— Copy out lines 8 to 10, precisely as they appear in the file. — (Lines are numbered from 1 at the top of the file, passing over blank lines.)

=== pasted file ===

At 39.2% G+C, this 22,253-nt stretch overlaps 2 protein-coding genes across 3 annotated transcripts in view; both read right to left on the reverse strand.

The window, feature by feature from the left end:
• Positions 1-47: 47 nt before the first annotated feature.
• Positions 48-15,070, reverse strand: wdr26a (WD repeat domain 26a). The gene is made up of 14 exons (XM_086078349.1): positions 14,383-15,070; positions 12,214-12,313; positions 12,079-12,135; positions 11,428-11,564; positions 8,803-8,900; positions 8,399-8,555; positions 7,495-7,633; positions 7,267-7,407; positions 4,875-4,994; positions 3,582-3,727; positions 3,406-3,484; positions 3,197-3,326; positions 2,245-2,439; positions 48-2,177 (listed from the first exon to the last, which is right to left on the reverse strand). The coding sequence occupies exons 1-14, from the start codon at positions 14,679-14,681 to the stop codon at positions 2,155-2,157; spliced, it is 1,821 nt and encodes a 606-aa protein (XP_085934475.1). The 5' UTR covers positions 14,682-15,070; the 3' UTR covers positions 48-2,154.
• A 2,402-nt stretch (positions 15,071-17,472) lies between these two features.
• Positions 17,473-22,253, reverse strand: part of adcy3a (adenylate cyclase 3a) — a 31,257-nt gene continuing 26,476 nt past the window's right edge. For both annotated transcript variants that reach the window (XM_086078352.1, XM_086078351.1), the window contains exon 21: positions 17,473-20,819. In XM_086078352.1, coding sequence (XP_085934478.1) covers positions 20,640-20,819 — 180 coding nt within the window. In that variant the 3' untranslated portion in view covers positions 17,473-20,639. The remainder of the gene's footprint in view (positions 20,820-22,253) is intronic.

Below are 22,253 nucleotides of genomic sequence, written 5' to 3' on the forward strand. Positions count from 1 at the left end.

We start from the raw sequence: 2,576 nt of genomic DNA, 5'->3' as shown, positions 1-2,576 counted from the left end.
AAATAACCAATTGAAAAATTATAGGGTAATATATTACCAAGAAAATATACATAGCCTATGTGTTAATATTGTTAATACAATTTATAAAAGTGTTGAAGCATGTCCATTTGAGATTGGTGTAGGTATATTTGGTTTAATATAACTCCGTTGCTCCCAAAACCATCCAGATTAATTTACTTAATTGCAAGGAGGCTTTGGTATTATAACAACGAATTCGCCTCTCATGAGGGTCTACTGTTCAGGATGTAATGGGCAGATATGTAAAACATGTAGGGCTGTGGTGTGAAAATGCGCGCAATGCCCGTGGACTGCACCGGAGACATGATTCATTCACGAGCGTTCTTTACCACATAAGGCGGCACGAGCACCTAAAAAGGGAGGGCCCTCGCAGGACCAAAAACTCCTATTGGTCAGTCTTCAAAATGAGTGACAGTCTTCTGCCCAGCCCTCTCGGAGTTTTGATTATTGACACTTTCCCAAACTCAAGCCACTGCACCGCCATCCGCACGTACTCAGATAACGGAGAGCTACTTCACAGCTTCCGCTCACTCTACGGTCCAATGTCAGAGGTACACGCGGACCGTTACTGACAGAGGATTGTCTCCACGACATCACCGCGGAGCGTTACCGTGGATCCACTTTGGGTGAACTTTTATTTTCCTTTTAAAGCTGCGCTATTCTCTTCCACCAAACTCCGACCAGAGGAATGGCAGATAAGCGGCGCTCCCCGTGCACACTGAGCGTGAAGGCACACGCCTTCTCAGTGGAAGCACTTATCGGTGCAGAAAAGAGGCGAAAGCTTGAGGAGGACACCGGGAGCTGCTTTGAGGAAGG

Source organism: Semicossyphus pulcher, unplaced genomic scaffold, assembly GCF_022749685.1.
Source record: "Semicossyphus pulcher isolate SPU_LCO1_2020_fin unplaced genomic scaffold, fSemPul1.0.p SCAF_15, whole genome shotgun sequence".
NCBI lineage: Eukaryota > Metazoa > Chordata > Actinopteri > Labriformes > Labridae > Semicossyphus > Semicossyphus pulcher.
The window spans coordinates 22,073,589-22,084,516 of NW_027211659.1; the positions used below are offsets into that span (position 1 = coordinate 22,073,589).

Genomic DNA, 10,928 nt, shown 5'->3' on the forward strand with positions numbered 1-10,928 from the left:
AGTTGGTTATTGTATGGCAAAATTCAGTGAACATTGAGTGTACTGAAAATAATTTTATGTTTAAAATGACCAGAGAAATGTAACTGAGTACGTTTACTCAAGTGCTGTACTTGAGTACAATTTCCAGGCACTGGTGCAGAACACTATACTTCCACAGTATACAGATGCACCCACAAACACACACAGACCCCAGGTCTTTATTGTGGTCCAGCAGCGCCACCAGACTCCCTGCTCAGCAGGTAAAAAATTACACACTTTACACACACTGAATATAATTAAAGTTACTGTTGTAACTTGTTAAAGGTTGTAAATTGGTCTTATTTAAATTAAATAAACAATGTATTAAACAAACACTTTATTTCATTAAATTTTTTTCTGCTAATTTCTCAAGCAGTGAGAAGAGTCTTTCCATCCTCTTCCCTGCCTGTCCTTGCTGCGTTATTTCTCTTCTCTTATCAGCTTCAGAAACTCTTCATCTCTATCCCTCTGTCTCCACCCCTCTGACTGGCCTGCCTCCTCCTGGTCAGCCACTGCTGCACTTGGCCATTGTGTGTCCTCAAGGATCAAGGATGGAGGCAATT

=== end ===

We start from the raw sequence: 2,576 nt of genomic DNA, 5'->3' as shown, positions 1-2,576 counted from the left end.
AAATAACCAATTGAAAAATTATAGGGTAATATATTACCAAGAAAATATACATAGCCTATGTGTTAATATTGTTAATACAATTTATAAAAGTGTTGAAGCATGTCCATTTGAGATTGGTGTAGGTATATTTGGTTTAATATAACTCCGTTGCTCCCAAAACCATCCAGATTAATTTACTTAATTGCAAGGAGGCTTTGGTATTATAACAACGAATTCGCCTCTCATGAGGGTCTACTGTTCAGGATGTAATGGGCAGATATGTAAAACATGTAGGGCTGTGGTGTGAAAATGCGCGCAATGCCCGTGGACTGCACCGGAGACATGATTCATTCACGAGCGTTCTTTACCACATAAGGCGGCACGAGCACCTAAAAAGGGAGGGCCCTCGCAGGACCAAAAACTCCTATTGGTCAGTCTTCAAAATGAGTGACAGTCTTCTGCCCAGCCCTCTCGGAGTTTTGATTATTGACACTTTCCCAAACTCAAGCCACTGCACCGCCATCCGCACGTACTCAGATAACGGAGAGCTACTTCACAGCTTCCGCTCACTCTACGGTCCAATGTCAGAGGTACACGCGGACCGTTACTGACAGAGGATTGTCTCCACGACATCACCGCGGAGCGTTACCGTGGATCCACTTTGGGTGAACTTTTATTTTCCTTTTAAAGCTGCGCTATTCTCTTCCACCAAACTCCGACCAGAGGAATGGCAGATAAGCGGCGCTCCCCGTGCACACTGAGCGTGAAGGCACACGCCTTCTCAGTGGAAGCACTTATCGGTGCAGAAAAGAGGCGAAAGCTTGAGGAGGACACCGGGAGCTGCTTTGAGGAAGG

Source organism: Semicossyphus pulcher, unplaced genomic scaffold, assembly GCF_022749685.1.